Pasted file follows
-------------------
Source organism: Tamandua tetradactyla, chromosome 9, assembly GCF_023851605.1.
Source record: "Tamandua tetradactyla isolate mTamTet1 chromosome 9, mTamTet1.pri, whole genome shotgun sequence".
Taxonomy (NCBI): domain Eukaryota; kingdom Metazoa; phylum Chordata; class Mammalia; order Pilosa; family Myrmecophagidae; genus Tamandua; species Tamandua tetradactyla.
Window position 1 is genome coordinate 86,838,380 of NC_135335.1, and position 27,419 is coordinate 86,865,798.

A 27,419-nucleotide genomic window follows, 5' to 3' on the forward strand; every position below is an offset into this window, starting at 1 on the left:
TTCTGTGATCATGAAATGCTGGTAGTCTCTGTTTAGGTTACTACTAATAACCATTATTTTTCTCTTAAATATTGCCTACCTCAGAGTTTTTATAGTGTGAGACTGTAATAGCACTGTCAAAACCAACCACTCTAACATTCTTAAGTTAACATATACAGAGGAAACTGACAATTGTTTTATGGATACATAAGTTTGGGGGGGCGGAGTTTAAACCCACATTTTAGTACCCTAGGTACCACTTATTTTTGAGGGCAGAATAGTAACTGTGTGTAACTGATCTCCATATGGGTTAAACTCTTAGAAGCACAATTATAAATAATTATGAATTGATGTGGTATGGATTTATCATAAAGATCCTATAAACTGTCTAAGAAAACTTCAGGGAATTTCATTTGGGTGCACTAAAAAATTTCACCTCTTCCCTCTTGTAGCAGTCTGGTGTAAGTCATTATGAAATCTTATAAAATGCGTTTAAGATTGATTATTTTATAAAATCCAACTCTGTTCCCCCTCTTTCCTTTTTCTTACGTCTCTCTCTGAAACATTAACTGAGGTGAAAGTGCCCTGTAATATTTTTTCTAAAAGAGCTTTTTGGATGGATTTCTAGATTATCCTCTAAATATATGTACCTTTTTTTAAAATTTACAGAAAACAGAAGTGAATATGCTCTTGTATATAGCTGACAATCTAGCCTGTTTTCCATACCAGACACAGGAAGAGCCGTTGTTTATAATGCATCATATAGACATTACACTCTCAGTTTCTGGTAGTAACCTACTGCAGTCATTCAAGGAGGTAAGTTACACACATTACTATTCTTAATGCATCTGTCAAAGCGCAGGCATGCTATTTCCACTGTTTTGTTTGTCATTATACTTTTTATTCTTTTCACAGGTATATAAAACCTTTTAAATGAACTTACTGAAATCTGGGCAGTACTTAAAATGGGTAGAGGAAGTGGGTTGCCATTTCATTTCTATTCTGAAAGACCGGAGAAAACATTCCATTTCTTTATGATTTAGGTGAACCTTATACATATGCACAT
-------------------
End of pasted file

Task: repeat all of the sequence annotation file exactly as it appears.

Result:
Source organism: Tamandua tetradactyla, chromosome 9, assembly GCF_023851605.1.
Source record: "Tamandua tetradactyla isolate mTamTet1 chromosome 9, mTamTet1.pri, whole genome shotgun sequence".
Taxonomy (NCBI): domain Eukaryota; kingdom Metazoa; phylum Chordata; class Mammalia; order Pilosa; family Myrmecophagidae; genus Tamandua; species Tamandua tetradactyla.
Window position 1 is genome coordinate 86,838,380 of NC_135335.1, and position 27,419 is coordinate 86,865,798.

A 27,419-nucleotide genomic window follows, 5' to 3' on the forward strand; every position below is an offset into this window, starting at 1 on the left:
TTCTGTGATCATGAAATGCTGGTAGTCTCTGTTTAGGTTACTACTAATAACCATTATTTTTCTCTTAAATATTGCCTACCTCAGAGTTTTTATAGTGTGAGACTGTAATAGCACTGTCAAAACCAACCACTCTAACATTCTTAAGTTAACATATACAGAGGAAACTGACAATTGTTTTATGGATACATAAGTTTGGGGGGGCGGAGTTTAAACCCACATTTTAGTACCCTAGGTACCACTTATTTTTGAGGGCAGAATAGTAACTGTGTGTAACTGATCTCCATATGGGTTAAACTCTTAGAAGCACAATTATAAATAATTATGAATTGATGTGGTATGGATTTATCATAAAGATCCTATAAACTGTCTAAGAAAACTTCAGGGAATTTCATTTGGGTGCACTAAAAAATTTCACCTCTTCCCTCTTGTAGCAGTCTGGTGTAAGTCATTATGAAATCTTATAAAATGCGTTTAAGATTGATTATTTTATAAAATCCAACTCTGTTCCCCCTCTTTCCTTTTTCTTACGTCTCTCTCTGAAACATTAACTGAGGTGAAAGTGCCCTGTAATATTTTTTCTAAAAGAGCTTTTTGGATGGATTTCTAGATTATCCTCTAAATATATGTACCTTTTTTTAAAATTTACAGAAAACAGAAGTGAATATGCTCTTGTATATAGCTGACAATCTAGCCTGTTTTCCATACCAGACACAGGAAGAGCCGTTGTTTATAATGCATCATATAGACATTACACTCTCAGTTTCTGGTAGTAACCTACTGCAGTCATTCAAGGAGGTAAGTTACACACATTACTATTCTTAATGCATCTGTCAAAGCGCAGGCATGCTATTTCCACTGTTTTGTTTGTCATTATACTTTTTATTCTTTTCACAGGTATATAAAACCTTTTAAATGAACTTACTGAAATCTGGGCAGTACTTAAAATGGGTAGAGGAAGTGGGTTGCCATTTCATTTCTATTCTGAAAGACCGGAGAAAACATTCCATTTCTTTATGATTTAGGTGAACCTTATACATATGCACAT